Wall Street Journal
U.S. auto-parts companies plan to ask the Obama administration for as much as $10 billion in new aid as General Motors Corp. and Chrysler LLC bankruptcies deepen the suppliers' troubles.
Trade groups will meet Wednesday with President Barack Obama's auto task force at the Treasury Department and warn that hundreds of parts companies could collapse without the aid. They are requesting that the government guarantee $8 billion to $10 billion in loans so banks will lend to the suppliers.
Both Chrysler and the White House face unexpected challenges. The U.S. Supreme Court threw the sale of Chrysler LLC to Fiat SpA into uncertainty while it decides whether to hear an appeal of the deal. Video courtesy of Fox News.
The parts companies account for more than three-quarters of auto-sector employment in the U.S., according to a Chicago Federal Reserve study, with employment of about 600,000 -- roughly five times as many workers as are expected to be employed by GM and Chrysler's domestic operations once their government-subsidized restructurings are done.
Stabilizing the supply base is critical to ensuring the long-term viability of GM and Chrysler, said Neil De Koker, president and chief executive of the Original Equipment Suppliers Association.
"We could end up having all that money go to waste because they won't be able to start up without suppliers," Mr. De Koker said, referring to the taxpayer-funded assistance. "If there's just one key part missing on a car, you can't build it."
His group, along with the Motor and Equipment Manufacturers Association, have prepared a 71-page presentation arguing that as many as 500 companies could soon face a severe cash crunch, including the possibility of liquidation. They cite several independent studies.
A Treasury Department spokeswoman said administration officials "will continue to work with the companies and monitor the auto supply base going forward." She declined to comment further.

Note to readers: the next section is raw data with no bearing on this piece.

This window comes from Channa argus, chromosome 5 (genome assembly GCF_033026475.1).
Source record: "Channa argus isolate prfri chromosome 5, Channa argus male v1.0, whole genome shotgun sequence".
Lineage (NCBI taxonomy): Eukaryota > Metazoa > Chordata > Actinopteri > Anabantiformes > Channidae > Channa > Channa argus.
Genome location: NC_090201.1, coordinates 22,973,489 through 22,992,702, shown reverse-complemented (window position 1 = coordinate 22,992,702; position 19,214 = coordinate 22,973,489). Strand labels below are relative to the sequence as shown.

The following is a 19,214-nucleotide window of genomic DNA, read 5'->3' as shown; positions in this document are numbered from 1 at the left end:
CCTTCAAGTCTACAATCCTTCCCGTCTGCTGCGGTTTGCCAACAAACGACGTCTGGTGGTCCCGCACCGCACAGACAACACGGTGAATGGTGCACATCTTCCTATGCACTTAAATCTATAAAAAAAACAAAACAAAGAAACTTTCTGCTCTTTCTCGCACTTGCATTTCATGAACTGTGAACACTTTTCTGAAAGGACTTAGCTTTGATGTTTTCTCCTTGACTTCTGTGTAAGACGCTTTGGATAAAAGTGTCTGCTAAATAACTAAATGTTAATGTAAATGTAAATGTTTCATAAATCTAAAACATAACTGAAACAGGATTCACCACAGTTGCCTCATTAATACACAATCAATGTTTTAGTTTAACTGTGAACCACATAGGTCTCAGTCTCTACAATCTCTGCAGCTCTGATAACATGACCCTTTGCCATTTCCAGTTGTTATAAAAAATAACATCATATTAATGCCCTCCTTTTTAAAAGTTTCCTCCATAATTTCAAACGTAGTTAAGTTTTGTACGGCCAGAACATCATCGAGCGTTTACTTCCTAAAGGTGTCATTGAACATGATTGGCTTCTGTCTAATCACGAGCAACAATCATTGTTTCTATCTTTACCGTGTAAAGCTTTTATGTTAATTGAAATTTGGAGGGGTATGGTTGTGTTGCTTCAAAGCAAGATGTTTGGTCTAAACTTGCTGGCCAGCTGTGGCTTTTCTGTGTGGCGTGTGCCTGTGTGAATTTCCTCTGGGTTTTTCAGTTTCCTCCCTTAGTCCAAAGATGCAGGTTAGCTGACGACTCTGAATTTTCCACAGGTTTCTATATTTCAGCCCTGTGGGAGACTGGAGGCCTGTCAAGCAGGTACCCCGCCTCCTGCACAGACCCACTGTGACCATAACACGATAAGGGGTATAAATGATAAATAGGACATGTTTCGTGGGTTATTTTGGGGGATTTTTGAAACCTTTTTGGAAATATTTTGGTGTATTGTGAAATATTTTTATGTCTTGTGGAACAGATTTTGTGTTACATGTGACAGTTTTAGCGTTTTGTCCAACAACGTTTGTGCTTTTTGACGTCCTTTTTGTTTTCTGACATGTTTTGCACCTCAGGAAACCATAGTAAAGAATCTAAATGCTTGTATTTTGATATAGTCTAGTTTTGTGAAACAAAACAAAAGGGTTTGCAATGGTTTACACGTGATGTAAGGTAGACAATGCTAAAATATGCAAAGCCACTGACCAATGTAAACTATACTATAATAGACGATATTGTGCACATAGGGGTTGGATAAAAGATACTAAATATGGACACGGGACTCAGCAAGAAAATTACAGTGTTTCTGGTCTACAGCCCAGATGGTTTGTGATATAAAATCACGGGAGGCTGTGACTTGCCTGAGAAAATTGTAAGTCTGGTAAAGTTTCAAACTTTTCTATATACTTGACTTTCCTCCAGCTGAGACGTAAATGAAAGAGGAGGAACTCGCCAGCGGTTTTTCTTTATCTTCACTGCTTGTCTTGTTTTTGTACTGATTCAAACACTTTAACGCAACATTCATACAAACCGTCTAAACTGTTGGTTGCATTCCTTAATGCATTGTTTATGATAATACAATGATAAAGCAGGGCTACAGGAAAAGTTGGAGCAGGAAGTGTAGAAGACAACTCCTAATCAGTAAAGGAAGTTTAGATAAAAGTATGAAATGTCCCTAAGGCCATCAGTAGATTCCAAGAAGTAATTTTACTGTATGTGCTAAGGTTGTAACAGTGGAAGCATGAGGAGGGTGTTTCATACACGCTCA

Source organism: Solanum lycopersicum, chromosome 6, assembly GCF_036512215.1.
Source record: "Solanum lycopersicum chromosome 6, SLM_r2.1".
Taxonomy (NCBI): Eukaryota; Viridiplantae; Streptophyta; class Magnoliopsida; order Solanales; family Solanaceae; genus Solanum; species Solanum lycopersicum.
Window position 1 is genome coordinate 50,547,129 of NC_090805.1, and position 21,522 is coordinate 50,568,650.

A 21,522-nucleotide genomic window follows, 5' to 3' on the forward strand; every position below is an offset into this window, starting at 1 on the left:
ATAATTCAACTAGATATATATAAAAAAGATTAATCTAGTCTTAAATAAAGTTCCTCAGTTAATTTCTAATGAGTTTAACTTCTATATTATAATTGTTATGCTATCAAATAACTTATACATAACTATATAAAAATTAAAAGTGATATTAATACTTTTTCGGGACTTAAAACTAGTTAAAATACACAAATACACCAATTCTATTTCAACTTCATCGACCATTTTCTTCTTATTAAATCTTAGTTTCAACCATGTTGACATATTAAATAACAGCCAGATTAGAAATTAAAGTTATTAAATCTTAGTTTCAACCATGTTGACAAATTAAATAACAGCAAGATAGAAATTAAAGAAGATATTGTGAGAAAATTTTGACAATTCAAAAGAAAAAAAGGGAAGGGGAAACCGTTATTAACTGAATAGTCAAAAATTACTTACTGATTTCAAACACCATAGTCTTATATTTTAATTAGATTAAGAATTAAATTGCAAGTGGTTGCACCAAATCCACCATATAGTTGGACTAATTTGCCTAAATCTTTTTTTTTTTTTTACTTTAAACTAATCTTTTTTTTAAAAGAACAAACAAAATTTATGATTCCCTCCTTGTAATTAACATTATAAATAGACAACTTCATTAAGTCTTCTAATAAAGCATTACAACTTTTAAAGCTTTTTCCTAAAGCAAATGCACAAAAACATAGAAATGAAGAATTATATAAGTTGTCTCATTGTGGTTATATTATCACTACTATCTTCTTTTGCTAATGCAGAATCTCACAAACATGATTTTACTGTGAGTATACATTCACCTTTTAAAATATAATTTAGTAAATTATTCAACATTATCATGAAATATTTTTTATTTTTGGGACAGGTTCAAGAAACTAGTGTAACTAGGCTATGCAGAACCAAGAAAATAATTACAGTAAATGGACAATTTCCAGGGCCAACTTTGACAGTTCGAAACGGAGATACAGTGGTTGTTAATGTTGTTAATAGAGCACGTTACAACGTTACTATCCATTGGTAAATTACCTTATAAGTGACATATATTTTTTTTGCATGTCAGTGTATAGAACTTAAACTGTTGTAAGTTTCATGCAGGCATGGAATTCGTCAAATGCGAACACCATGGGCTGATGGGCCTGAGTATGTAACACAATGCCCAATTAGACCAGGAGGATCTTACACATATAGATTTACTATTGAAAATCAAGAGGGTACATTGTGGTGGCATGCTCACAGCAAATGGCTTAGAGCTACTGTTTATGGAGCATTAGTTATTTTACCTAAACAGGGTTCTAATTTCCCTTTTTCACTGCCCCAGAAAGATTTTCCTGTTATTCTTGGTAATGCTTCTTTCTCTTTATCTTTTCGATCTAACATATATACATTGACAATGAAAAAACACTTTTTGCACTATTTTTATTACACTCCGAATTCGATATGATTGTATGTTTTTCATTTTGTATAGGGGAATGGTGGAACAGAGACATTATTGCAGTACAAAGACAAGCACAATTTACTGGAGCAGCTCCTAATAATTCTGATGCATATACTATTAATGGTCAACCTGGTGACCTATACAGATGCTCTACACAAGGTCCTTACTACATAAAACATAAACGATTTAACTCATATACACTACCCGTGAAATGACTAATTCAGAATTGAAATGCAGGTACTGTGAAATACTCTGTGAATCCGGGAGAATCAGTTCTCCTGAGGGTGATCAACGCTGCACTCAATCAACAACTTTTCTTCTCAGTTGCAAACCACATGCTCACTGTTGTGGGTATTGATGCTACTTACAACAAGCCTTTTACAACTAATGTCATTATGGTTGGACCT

The Treasury earlier this year put in place a $5 billion program to guarantee GM and Chrysler payments to suppliers, but supply groups said the program falls short of what they need.
Suppliers, already hurt by the auto-sales decline, are facing a deeper crisis because of bankruptcy-related production slowdowns.
Visteon Corp. and Metaldyne Corp. filed for bankruptcy protection last month. Lear Corp. and TRW Automotive Holdings Corp. are attempting to reach new agreements with their creditors by June 30.
Suppliers plan to propose expanding loan programs at the Small Business Administration and the Agriculture Department, Mr. De Koker said.
Parts suppliers have been overwhelmed by the auto-sector crisis. Above, a FormTech employee in Michigan.
The supplier groups also plan to meet with members of Congress on Thursday to press for alternatives, including legislation, if the administration declines to provide further aid.
Separately Tuesday, House Majority Leader Steny Hoyer (D., Md.) said he supports legislation that would require GM and Chrysler to honor existing franchise contracts with dealerships the car makers intend to close.
The bill, introduced by Reps. Frank Kratovil (D., Md.) and Dan Maffei (D., N.Y.), would require Chrysler and GM to abide by agreements that dictate the circumstances under which a dealership could be closed and sets requirements for payments. Rep. Hoyer said neither the White House nor the companies had offered any economic rationale for closing the dealerships.
A White House spokeswoman didn't return a request for comment. The auto makers have said they need to shrink their dealer networks to cut costs and improve the image of their brands.